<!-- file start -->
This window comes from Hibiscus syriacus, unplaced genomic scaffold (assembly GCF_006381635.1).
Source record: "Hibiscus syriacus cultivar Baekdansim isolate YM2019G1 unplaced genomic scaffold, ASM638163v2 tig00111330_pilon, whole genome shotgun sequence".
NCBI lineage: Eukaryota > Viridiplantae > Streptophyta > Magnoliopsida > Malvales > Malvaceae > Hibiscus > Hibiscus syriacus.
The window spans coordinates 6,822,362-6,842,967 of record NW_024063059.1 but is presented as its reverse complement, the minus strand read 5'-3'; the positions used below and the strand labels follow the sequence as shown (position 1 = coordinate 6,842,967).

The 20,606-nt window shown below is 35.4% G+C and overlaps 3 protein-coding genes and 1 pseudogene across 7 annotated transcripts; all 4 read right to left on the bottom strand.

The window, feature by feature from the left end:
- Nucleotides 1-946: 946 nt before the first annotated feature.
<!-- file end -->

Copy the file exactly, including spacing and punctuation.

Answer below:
This window comes from Hibiscus syriacus, unplaced genomic scaffold (assembly GCF_006381635.1).
Source record: "Hibiscus syriacus cultivar Baekdansim isolate YM2019G1 unplaced genomic scaffold, ASM638163v2 tig00111330_pilon, whole genome shotgun sequence".
NCBI lineage: Eukaryota > Viridiplantae > Streptophyta > Magnoliopsida > Malvales > Malvaceae > Hibiscus > Hibiscus syriacus.
The window spans coordinates 6,822,362-6,842,967 of record NW_024063059.1 but is presented as its reverse complement, the minus strand read 5'-3'; the positions used below and the strand labels follow the sequence as shown (position 1 = coordinate 6,842,967).

The 20,606-nt window shown below is 35.4% G+C and overlaps 3 protein-coding genes and 1 pseudogene across 7 annotated transcripts; all 4 read right to left on the bottom strand.

The window, feature by feature from the left end:
- Nucleotides 1-946: 946 nt before the first annotated feature.